Perhaps Orlando can get in the running for someone like DeMar DeRozan (on an expiring contract if he picks up his player option) or Zach LaVine, if they become available on the market. Neither is a top-10 player or a supreme superstar, but they would demand the defense’s attention and give the team a bit more offensive heft to support Vucevic.
Get more aggressive defensively
The way to get back to the Finals is going to have a lot to do with the way Steve Clifford constructs a game plan on the defensive side of the ball.
Clifford’s defensive schemes are relatively conservative. His idea is for players to take individual responsibility but pack the paint and close off shots near the basket. His offensive schemes help with this too where he provides a lot of structure and prevents turnovers to stop fast breaks.
In the Playoffs in both years, the Magic’s defense was left a bit exposed. The team does not so much dictate things defensively rather than make opponents think about how to break through a very solid barrier.
Clifford often says he wants his team always to be prepared for playoff basketball. In a certain way, this defense becomes easier to break when teams can hone in on it and break it down as they can in a playoff series.
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Now that the Magic have two successful years defensively under their belts, Clifford should feel some confidence in ratcheting that unit up a bit — even if Jonathan Isaac is out of the fold.
The team needs to play more full-court pressure and zone schemes to take advantage of their lack of top-five defensive talent available. Maybe that was the plan before Al-Farouq Aminu and Jonathan Isaac’s injuries derailed Steve Clifford’s vision of a top-5 defensive team.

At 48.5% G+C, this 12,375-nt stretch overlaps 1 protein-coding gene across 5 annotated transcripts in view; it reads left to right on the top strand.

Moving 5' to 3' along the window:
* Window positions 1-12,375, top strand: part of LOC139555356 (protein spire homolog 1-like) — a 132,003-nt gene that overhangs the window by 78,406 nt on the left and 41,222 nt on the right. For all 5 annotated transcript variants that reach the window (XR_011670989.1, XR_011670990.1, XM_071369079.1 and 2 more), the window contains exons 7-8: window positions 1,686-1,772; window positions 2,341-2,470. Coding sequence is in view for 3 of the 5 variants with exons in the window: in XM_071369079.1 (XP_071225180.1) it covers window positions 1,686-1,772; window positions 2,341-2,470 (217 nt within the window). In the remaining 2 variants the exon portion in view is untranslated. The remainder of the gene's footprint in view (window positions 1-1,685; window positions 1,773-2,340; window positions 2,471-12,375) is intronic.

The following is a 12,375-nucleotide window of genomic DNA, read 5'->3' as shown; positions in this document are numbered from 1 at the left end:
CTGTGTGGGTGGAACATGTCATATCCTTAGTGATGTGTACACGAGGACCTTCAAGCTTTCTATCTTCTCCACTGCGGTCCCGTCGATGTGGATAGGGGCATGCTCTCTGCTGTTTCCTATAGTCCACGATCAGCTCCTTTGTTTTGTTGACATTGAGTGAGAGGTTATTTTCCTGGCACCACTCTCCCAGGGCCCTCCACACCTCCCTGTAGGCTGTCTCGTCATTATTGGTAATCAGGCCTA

Now obviously this does not fit Nikola Vucevic’s style of play defensively. Orlando has schemed around some of Vucevic’s shortcomings defensively by implementing drop coverages on middle pick and rolls.
But the coaching staff will have to be creative with the center’s minutes. Clifford will have to insert Mohammed Bamba in when the gameplay changes because he is the more versatile defender with a longer wingspan and is the ideal defensive candidate for this type of defensive scheme.
A lot of the Magic’s future is still riding on Bamba’s defensive development. They are hoping he will be able to build up his conditioning after adding considerable muscle during the league’s hiatus. They do not expect any long-term effects from his COVID-19 diagnosis in June.
The Magic do not have any players on the roster who could compete for a NBA Defensive Player Of The Year Award in 2021, and that is something that NBA Finals teams have. The last time the Magic made a Finals appearance they had the best defensive player in the NBA in Dwight Howard.
They certainly hope and believe Isaac can get there. But they will have to wait until the 2022 season to find that out as he recovers from a torn ACL.
For the most part, the Magic have been a decent defensive team despite not having Mohammed Bamba and Jonathan Issac for crucial parts of the season.
The Magic have to find new ways to reinvent themselves and although it is a long shot, these are the two steps the organization needs to take in order to get closer to the Finals and become a stronger playoff team.